Do you believe for a moment that Americans are ready to give that up merely because, for one reason or another, Trump has been obliged to reoccupy Trump Tower full-time?
A President Pence would not satisfy that hunger. Nor, for now at least, is it easy to discern within the growing ranks of potential Democratic candidates a man or woman with a matching aura of glitz, a similar degree of shamelessness, a comparable pairing of so much to be humble about with a total lack of humility.
A new president may provide a sense of relief and normalcy. But he or she will not satisfy our craving for outrage. Trump’s detractors are outraged by him. His supporters are outraged with him. He is a national Rorschach test. Love him or hate him, you can’t ignore him. One way or another, Trump will be renewed for another season.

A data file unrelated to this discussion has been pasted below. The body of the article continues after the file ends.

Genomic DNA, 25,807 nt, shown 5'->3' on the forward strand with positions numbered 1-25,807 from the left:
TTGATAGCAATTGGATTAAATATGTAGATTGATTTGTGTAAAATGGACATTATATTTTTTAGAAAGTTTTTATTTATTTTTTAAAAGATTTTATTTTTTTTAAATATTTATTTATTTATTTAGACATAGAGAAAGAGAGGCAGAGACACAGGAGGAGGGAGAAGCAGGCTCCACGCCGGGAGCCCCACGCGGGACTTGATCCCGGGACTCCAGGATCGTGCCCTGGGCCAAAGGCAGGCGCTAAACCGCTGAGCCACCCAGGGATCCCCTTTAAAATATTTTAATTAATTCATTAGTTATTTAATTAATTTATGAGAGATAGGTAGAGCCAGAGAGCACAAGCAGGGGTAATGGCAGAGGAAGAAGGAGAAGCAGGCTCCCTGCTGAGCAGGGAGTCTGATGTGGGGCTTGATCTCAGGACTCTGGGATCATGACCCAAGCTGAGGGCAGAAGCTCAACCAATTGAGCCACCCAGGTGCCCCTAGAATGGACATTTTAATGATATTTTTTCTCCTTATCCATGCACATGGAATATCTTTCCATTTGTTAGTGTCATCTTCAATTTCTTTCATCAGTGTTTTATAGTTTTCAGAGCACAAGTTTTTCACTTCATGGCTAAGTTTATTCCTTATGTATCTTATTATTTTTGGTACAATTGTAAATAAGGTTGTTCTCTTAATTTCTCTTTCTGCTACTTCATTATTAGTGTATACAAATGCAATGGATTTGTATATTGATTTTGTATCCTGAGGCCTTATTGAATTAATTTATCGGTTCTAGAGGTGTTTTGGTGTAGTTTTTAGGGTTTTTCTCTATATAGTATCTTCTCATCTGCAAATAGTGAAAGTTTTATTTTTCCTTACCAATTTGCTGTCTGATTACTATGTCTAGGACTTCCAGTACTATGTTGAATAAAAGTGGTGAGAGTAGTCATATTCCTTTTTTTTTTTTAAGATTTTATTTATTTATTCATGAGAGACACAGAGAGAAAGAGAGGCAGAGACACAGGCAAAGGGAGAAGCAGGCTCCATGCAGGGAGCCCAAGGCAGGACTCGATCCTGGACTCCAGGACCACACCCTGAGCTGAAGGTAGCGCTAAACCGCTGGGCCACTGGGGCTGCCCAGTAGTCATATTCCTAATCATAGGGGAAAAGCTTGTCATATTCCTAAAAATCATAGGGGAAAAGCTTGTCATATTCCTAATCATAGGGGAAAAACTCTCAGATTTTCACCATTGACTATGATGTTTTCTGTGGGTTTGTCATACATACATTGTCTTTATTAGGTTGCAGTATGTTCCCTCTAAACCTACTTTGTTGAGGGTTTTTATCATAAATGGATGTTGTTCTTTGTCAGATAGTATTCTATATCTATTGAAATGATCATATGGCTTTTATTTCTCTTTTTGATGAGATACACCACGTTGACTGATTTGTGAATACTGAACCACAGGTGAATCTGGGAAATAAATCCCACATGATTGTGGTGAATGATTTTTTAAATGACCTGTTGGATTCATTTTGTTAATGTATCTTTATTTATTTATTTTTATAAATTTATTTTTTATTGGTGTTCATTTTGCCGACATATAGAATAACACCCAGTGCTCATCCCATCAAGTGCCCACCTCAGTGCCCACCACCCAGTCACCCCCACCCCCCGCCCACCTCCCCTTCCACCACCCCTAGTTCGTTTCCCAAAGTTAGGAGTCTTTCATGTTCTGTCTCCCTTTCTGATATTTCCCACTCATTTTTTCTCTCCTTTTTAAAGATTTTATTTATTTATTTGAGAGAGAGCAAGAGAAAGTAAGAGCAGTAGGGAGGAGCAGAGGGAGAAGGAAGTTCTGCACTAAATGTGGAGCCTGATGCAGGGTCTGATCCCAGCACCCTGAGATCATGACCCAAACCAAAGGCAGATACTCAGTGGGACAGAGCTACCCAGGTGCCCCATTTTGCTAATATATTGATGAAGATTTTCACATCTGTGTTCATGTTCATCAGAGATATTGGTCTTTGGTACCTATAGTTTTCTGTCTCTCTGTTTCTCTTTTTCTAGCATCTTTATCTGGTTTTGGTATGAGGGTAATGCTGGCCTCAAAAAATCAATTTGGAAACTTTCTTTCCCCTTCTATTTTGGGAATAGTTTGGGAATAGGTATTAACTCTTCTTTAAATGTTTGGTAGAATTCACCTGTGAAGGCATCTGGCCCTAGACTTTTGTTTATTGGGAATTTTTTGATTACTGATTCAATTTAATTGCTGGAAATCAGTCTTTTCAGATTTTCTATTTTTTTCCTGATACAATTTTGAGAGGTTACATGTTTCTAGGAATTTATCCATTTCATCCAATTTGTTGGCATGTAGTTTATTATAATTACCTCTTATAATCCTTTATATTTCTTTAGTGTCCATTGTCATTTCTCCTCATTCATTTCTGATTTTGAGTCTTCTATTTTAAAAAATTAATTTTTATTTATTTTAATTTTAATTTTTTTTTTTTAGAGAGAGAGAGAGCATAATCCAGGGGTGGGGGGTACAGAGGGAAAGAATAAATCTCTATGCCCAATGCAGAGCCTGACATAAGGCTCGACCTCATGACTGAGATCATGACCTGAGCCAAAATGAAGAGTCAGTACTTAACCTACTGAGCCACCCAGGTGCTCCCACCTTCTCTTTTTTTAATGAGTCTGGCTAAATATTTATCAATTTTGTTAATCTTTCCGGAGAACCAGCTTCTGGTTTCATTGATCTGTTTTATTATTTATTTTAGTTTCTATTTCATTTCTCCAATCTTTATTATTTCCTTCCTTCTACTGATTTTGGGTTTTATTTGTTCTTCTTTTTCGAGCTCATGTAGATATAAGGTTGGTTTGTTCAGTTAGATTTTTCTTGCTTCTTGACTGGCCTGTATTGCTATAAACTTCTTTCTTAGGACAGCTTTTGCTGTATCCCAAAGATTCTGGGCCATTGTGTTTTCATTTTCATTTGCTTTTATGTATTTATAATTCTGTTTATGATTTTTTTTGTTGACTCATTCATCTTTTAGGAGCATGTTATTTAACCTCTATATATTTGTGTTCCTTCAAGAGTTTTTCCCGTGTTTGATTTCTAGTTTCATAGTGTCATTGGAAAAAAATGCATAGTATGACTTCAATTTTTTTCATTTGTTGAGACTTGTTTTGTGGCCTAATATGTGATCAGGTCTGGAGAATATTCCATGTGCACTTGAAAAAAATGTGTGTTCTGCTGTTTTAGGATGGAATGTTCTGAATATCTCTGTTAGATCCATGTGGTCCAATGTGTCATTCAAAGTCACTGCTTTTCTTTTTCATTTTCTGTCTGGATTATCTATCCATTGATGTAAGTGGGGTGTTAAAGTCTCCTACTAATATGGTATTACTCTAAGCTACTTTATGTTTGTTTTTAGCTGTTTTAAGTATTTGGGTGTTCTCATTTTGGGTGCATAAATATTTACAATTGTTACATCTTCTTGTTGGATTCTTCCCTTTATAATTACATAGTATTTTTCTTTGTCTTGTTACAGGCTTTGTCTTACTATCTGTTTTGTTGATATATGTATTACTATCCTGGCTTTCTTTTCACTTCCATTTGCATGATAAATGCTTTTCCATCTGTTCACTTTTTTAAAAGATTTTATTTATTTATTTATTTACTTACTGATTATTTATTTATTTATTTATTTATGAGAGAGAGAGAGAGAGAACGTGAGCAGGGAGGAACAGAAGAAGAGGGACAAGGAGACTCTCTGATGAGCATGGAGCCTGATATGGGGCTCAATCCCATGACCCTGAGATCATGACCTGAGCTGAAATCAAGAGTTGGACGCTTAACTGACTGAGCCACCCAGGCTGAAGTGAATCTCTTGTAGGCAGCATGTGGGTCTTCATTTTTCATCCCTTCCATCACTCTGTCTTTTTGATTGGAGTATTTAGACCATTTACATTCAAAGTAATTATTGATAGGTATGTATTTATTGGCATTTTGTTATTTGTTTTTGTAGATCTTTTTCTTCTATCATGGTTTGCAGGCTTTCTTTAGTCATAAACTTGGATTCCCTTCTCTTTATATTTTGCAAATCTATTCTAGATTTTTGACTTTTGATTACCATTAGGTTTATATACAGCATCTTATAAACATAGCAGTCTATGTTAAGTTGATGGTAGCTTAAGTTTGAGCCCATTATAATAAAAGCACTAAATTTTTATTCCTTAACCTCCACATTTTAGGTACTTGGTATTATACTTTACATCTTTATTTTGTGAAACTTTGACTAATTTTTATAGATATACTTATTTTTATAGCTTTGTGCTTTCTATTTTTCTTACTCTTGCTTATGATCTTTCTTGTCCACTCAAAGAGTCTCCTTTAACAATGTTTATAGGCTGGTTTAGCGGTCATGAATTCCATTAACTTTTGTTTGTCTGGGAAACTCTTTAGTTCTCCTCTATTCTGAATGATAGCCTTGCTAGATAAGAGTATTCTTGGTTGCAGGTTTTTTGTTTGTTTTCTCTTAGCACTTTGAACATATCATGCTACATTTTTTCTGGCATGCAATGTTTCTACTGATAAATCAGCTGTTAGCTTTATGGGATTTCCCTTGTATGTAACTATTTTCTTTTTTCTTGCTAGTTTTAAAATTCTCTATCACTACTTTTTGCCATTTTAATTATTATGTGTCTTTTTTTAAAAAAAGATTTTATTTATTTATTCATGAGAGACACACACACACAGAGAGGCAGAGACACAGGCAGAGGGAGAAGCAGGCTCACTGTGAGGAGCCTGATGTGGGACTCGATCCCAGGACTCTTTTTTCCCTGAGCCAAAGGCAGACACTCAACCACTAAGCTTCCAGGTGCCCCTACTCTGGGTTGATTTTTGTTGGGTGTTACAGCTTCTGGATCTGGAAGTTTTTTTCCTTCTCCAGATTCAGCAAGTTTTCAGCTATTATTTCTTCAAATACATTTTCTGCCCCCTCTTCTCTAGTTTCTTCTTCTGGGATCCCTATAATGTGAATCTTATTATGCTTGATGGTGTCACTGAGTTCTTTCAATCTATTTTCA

This mental disorder gives us a unique insight into the digital age.
Meanwhile a huge trove of Facebook emails that just leaked and it shows the true nature of the Zuckerberg legacy. The UK Parliament published a trove of top-secret Facebook executive emails on December 5th. tl;dr it’s exactly what you’d expect.
- Mark Zuckerberg personally approved Facebook’s decision to cut off social network Vine’s data. (so much for a capitalism of fair competition)
- Facebook tried to figure out how to grab users’ call data without asking permission. (likely spying on their real-time conversations)
- Certain key apps were white-listed and given greater access to user data even after a broader clampdown. (Netflix and Airbnb among the favored friends)
- Mark Zuckerberg privately admitted that what’s good for the world isn’t necessarily what’s good for Facebook. (Where’s the world tour Mark?)